I was too tired to wonder anymore. I sank into the bed. The pillowcases had yellowed. The sheets were blue flowers, and I imagined I smelled baking sugar. *
When I woke up, Jairo, as promised, was there. He was taking off my clothes, to put on my pajamas, he said, but he didn’t put them on. This had happened before. I was too frightened to move. Jairo smelled like Nectar, a cheap anise-flavored aguardiente. I sobbed as he tied me to the bed, first by my hands. He opened my legs and tied them to the corner posts. Then the door opened, and the men came in, the demons.*
I have told the story of that night many times, to the different psychologists and
psychiatrists I was made to see over the years. Sometimes they looked at me as if they didn’t believe me. How could a girl not even six years old remember details like blue flowers on the sheets? How could I, a young child, have survived a gang rape? Why couldn’t I remember how I got my clothes back on? Clearly I had been drugged by the man who gave me juice. Maybe I was too out of my mind to remember correctly, one doctor suggested.

I have questions too. Why did Jairo do this to me? He had raped me before, but why did he let the others rape me? Was he selling me to these men? Why had he made me take the bus by myself? He often made me take the bus alone, but maybe that time he didn’t want to make Cielo suspicious by riding with me, even though he was heading to the same place he was sending me, right behind me probably, on the next bus. What was he thinking as he rode through Bogotá, knowing that soon I would be raped? Did he feel any guilt or shame? Did he feel anything?

I know this much for certain: what was and is and always will be in my mind was their laughing. They were so loud.

After it was over and I was dressed, Jairo shoved me down the hallway. My friend from school was gone, but the TV was still on, high-pitched manga. Jairo pushed me out the front door and into the street. He was so angry with me. “Go home,” he said. “If you tell Cielo, I’ll kill you both.”

Walking was agony. I burned everywhere, between my legs, my ankles where I had been tied to the bed. The walk was uphill. We lived in the mountains. There were few streetlights, orange with bug cake, and my shadow was little and dim. A man across the street called to me, “Do you need help?”

He was staring at my legs. My stockings were bloody.

I cried. I was on fire. I ran or tried to, with my legs wide. I was scared. When I got to the house, the gate was locked. Our landlord locked it after midnight. I went to the place where I had dug a hole under the fence and wiggled through. Inside, the house was a single room, a table, a TV, one bed, one window. The walls were corrugated metal, the floor dirt. We had no bathroom, no running water. We carried it in. The washbasin, my pool, still had the water in it from the last time I washed the clothes, and the water was not very dirty.

Lucky for me, Cielo was not home yet. I forced myself to take off my clothes. I had to wash them, but first I had to wash Cielo’s and Jairo’s uniforms. Sometimes they got work clearing the aqueducts, hacking away at the weeds that overgrew the drains and tunnels. Their uniforms were sky blue and became filthy quite easily. My job was to prepare their uniforms the night before they had to work, because their jefe was a ball- breaker, Jairo said. I had forgotten to do this, and now I had little time. I started to wash the uniforms but I was so sick and dizzy, I had to lie down, and I fell asleep before I could wash the blood from my stockings.*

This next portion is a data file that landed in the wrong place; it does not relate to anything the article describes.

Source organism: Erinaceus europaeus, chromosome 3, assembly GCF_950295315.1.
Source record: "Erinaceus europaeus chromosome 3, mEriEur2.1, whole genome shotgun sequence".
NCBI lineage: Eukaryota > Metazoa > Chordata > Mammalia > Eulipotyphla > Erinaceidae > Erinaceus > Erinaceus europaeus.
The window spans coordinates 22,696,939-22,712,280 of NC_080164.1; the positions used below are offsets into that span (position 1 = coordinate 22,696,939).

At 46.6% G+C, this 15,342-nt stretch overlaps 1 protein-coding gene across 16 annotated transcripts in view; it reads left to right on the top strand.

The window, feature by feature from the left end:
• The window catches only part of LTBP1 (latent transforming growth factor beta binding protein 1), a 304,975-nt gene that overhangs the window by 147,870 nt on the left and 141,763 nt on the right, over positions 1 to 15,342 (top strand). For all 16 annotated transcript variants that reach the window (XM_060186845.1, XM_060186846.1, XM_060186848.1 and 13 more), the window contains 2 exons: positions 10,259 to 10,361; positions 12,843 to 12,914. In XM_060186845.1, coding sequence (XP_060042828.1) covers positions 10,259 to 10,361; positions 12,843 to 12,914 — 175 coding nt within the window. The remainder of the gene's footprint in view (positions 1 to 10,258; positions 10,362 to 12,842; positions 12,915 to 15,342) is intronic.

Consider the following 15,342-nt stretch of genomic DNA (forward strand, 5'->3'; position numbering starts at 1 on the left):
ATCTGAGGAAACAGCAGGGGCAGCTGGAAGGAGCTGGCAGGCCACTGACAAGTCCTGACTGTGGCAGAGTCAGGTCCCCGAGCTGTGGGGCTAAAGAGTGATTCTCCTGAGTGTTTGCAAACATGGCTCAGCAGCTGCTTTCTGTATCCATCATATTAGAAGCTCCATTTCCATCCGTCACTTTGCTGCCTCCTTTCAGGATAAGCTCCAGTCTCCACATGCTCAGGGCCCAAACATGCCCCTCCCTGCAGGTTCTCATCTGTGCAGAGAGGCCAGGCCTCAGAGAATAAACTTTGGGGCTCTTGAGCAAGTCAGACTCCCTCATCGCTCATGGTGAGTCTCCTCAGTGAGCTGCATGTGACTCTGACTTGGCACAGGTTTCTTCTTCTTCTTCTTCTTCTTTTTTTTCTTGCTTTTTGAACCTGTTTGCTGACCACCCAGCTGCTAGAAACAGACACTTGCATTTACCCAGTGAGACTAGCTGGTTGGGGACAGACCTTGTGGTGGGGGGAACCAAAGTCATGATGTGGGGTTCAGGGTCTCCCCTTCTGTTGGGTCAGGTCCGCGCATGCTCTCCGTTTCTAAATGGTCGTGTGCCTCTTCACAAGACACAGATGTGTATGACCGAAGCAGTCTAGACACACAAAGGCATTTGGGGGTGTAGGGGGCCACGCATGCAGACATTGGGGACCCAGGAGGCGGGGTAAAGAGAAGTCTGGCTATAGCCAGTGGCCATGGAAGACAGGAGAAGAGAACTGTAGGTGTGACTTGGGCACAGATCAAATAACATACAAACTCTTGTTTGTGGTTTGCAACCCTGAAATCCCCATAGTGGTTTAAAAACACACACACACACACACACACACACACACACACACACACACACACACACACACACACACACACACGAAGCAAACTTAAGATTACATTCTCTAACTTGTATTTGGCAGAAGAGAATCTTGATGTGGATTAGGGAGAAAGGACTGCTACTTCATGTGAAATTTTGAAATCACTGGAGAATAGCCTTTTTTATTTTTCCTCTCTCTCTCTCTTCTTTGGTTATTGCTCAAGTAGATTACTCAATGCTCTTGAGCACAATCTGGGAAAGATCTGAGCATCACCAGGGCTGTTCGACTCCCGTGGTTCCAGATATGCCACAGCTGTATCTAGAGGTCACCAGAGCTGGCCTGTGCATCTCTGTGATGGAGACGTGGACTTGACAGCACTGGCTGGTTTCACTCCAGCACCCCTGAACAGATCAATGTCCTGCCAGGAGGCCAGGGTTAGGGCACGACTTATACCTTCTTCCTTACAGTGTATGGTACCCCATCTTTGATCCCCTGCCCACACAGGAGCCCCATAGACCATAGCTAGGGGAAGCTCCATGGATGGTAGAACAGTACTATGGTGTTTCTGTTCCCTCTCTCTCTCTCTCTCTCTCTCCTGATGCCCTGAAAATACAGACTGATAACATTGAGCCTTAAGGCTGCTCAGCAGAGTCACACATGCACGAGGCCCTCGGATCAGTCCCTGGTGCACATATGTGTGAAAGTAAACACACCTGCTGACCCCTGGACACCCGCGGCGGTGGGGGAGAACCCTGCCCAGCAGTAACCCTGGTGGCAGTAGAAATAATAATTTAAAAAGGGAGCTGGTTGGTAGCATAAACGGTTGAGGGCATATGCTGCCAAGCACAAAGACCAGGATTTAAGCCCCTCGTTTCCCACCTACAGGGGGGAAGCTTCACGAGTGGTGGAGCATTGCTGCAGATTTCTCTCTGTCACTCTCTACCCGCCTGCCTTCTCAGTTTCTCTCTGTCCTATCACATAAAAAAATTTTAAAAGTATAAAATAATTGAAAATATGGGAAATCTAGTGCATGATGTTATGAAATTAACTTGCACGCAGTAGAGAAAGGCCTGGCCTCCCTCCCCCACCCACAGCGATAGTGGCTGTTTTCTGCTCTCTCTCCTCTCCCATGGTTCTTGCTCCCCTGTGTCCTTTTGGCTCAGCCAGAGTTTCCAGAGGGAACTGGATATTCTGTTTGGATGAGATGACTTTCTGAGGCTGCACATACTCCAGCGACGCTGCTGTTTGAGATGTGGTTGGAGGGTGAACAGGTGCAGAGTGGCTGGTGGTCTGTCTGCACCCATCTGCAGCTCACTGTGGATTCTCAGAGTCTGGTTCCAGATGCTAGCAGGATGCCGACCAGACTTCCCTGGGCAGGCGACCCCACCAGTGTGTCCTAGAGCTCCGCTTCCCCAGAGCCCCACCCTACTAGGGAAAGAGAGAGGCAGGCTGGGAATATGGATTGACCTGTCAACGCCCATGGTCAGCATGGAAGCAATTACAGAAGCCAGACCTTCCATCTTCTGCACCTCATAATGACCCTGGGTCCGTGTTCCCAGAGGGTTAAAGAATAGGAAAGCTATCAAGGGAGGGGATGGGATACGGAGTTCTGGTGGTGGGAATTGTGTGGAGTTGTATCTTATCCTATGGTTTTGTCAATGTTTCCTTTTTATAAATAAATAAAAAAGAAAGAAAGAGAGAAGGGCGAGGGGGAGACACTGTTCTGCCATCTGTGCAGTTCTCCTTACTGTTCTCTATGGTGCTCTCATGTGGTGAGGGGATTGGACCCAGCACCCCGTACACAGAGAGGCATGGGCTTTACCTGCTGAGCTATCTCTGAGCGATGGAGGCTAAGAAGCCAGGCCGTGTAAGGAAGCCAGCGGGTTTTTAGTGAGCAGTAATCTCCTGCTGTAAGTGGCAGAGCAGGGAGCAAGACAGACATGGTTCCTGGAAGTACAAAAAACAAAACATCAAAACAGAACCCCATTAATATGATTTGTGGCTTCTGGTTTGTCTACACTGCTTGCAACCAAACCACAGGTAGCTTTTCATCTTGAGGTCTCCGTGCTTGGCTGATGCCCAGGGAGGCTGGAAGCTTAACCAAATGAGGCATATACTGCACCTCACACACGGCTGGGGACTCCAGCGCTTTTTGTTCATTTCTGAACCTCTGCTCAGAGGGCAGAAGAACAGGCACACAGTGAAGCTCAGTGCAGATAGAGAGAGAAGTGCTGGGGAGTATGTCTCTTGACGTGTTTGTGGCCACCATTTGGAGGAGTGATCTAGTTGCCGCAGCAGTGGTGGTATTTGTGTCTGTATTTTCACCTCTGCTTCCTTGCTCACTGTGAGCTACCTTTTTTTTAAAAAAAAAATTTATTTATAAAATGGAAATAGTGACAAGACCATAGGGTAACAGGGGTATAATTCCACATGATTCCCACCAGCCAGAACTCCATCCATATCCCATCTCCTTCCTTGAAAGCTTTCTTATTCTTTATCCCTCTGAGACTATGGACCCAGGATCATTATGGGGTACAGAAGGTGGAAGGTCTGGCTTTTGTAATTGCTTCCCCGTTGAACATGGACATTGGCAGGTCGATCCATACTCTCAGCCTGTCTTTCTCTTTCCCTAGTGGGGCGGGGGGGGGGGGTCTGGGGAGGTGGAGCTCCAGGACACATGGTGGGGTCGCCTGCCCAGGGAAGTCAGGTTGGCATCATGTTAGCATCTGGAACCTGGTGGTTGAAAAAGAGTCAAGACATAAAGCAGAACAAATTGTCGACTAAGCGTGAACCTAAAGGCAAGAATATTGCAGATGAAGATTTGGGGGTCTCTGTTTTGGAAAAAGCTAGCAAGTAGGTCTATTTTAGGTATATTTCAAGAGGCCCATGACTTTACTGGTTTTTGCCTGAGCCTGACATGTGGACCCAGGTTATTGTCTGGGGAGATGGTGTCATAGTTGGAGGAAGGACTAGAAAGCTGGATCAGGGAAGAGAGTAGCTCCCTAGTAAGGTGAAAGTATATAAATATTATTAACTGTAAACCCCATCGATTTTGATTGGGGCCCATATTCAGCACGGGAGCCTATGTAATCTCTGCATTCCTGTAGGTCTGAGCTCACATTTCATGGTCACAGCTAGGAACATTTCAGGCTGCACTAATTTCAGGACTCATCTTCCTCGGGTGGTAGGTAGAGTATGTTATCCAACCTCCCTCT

Cielo shook me awake. She was hungover and angry because I hadn’t cleaned her uniform well enough. She must have just gotten in from the night before, because the bed was as it was when I fell asleep. The blanket was undisturbed except for where I had balled up on top of it. Cielo grabbed my wrist, and I screamed. The rope burn was deep. Cielo inspected the injury, then she examined the rest of me, and I screamed when she opened my legs. When she saw the blood she too screamed and pulled me in tight and told me to tell her what happened. I told her I couldn’t, because Jairo would kill us if I talked. That was all Cielo needed to know.

She grabbed her machete from her belt. The aqueduct cleaners wore their machete holsters low on their hips to keep from accidentally cutting themselves at the armpit. She ran out of the room and I followed her to the courtyard in front of the house. The owner of the house kept his donkey there. The donkey trotted away from my mother. She was so loud, calling Jairo names I can’t quite remember, but things like Satan and dirt maybe. He was in his grimy, damp uniform too, and it was so strange that they were wearing this beautiful if not muted color of the sky on a clear day while they were so sick from drinking the night before, and so sick from living this way. They were gray inside, and I wondered if I would be that way too, when I was their age. What would I have to do to keep the sky blue inside me?

Cielo threatened Jairo with her machete, and he punched her in the face. They both had their machetes out. I got between them, Cielo on her knees, and I hugged my mother. I doubted Jairo would kill Cielo, but I couldn’t take the risk. He definitely wouldn’t cut through me to get to her. But then when I looked into his eyes, I remembered he was the same man who only hours ago rented me out in a gang rape. Now I wasn’t sure at all that he wouldn’t murder me. Vomit burned my throat.

Jairo cursed me and kicked me and swung the machete just over my head. Then he slapped the back of my neck with the flat side of the machete. He threw the machete and stormed off. He raged and screamed to let the neighbors know that Cielo and I were “a pair of fucking cunts.”

My mother examined my neck. It was red from the slap of the machete, but he had not cut me.

We cried for a long time. I don’t remember what happened after that, if Cielo stayed with me and held me and told me we would be all right, or if she had to go to work in the aqueducts.